Novelists were supposed to be wordy; they needed all those words to help people get everything that was going on.

    New medium: Film. Ever wonder why so many old movies had the little plane or train, and the dotted line from here to there? It was a story telling device. Film was new, and people couldn’t follow a simple jump cut.

    Now, no dotted lines; you get the hero or heroine to Paris by jump cutting to them sitting in a cafe with the Eiffel Tower in the background. Modern audiences can follow that; 1930’s audiences could not.

    Now we have people who have grown up reading stories in books, and they can follow “jump cuts” in fiction the way their grandparents could not. A story might not be served the best as flash fiction.

    But the skills one gets by trying to compress; that’s important.

    • Ah, the little dotted line. I’ve heard about this phenomenon before – how audiences needed a little help to understand the film medium in its early days. Now we can’t cut to the next scene fast enough! Everything has to be super short and concise and we’re constantly being told “Get to the point already!” I am not a fan of long, boring scenes or lengthy passages of description, but I also don’t like things to move too fast. Somewhere in the middle feels about right to me.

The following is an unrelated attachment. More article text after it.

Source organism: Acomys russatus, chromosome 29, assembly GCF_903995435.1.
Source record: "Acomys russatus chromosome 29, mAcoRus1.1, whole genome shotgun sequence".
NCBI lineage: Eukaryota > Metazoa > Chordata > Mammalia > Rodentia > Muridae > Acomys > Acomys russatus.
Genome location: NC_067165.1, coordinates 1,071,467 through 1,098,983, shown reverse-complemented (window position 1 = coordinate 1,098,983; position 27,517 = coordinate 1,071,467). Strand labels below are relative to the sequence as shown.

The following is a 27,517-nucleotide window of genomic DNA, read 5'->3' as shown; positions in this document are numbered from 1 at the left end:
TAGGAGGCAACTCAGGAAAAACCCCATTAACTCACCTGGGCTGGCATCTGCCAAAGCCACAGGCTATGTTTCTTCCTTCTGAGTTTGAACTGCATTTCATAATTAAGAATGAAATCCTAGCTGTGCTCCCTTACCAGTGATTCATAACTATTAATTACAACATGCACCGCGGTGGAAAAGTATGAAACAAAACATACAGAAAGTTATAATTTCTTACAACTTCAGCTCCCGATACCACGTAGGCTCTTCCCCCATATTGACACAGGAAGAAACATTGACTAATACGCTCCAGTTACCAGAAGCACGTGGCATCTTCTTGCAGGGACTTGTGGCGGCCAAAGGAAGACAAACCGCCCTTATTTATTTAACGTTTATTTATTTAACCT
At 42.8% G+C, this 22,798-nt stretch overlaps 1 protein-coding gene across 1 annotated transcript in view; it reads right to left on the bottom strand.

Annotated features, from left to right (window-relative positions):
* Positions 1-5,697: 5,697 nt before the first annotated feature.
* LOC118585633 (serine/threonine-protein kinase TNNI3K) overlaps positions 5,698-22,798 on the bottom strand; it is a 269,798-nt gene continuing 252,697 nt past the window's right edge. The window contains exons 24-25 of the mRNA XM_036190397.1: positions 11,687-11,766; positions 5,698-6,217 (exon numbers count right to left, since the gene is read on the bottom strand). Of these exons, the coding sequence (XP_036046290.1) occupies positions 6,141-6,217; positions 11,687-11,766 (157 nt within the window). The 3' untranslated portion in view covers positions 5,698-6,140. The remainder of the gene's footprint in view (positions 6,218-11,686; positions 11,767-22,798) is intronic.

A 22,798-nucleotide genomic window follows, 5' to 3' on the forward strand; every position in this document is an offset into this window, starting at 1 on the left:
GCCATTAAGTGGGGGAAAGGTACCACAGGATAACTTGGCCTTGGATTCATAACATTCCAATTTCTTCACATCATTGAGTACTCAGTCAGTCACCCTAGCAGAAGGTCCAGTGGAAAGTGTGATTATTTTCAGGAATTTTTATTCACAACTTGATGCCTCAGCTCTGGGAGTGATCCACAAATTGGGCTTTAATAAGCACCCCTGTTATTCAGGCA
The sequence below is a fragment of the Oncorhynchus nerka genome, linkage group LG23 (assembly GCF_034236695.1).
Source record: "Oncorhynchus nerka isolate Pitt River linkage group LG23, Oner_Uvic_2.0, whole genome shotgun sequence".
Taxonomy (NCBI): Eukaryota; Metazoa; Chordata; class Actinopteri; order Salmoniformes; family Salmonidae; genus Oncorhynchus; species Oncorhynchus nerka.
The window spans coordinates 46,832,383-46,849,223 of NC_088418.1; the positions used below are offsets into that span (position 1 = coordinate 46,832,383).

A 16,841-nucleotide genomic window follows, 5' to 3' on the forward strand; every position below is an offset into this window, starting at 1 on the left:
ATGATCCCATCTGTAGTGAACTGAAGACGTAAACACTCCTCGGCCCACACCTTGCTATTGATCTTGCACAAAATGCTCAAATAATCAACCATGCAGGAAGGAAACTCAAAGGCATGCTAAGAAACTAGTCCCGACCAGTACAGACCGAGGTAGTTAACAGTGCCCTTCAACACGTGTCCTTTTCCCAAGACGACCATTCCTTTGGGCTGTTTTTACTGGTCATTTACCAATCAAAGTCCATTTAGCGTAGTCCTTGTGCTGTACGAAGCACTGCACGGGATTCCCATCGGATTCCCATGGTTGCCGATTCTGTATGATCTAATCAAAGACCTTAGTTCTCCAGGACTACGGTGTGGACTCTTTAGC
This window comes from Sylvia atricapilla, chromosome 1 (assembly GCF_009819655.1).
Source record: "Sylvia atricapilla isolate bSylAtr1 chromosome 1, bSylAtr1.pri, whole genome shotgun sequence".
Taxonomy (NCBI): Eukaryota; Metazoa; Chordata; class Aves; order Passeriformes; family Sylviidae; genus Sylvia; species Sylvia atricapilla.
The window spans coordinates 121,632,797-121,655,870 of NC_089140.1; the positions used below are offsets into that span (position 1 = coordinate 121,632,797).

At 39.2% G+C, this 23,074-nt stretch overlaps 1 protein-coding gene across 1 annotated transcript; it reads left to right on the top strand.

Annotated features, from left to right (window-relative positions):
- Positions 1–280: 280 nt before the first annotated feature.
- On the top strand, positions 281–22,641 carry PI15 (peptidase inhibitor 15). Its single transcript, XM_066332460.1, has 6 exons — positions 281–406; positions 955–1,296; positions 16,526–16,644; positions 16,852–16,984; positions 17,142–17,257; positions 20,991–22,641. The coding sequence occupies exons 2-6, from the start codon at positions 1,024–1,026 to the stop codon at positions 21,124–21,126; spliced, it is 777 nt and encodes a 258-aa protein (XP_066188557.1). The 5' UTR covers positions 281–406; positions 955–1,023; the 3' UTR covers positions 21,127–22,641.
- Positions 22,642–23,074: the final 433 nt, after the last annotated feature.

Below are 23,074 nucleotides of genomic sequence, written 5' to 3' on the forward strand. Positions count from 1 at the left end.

6. Michele says:


    I haven’t really spent time on fiction lately. I stumbled this post and will make time in the near future to try out your advice here. 😉

    Oh, and I love that photo!


  7. Carmen Esposito says:

    Hello Melissa,

    I recently discovered your site and it’s great! All the articles and tips are very helpful. I’m very new to blogging and have been working on flash fiction. I recently posted one on my blog called “The Morning Run”. I would love to hear your comments.


Check out what others are saying about this post...

  1. […] Flash Your Fiction: Writing Exercises, Melissa at Writing Forward shares an interesting writing technique – Flash Fiction. She […]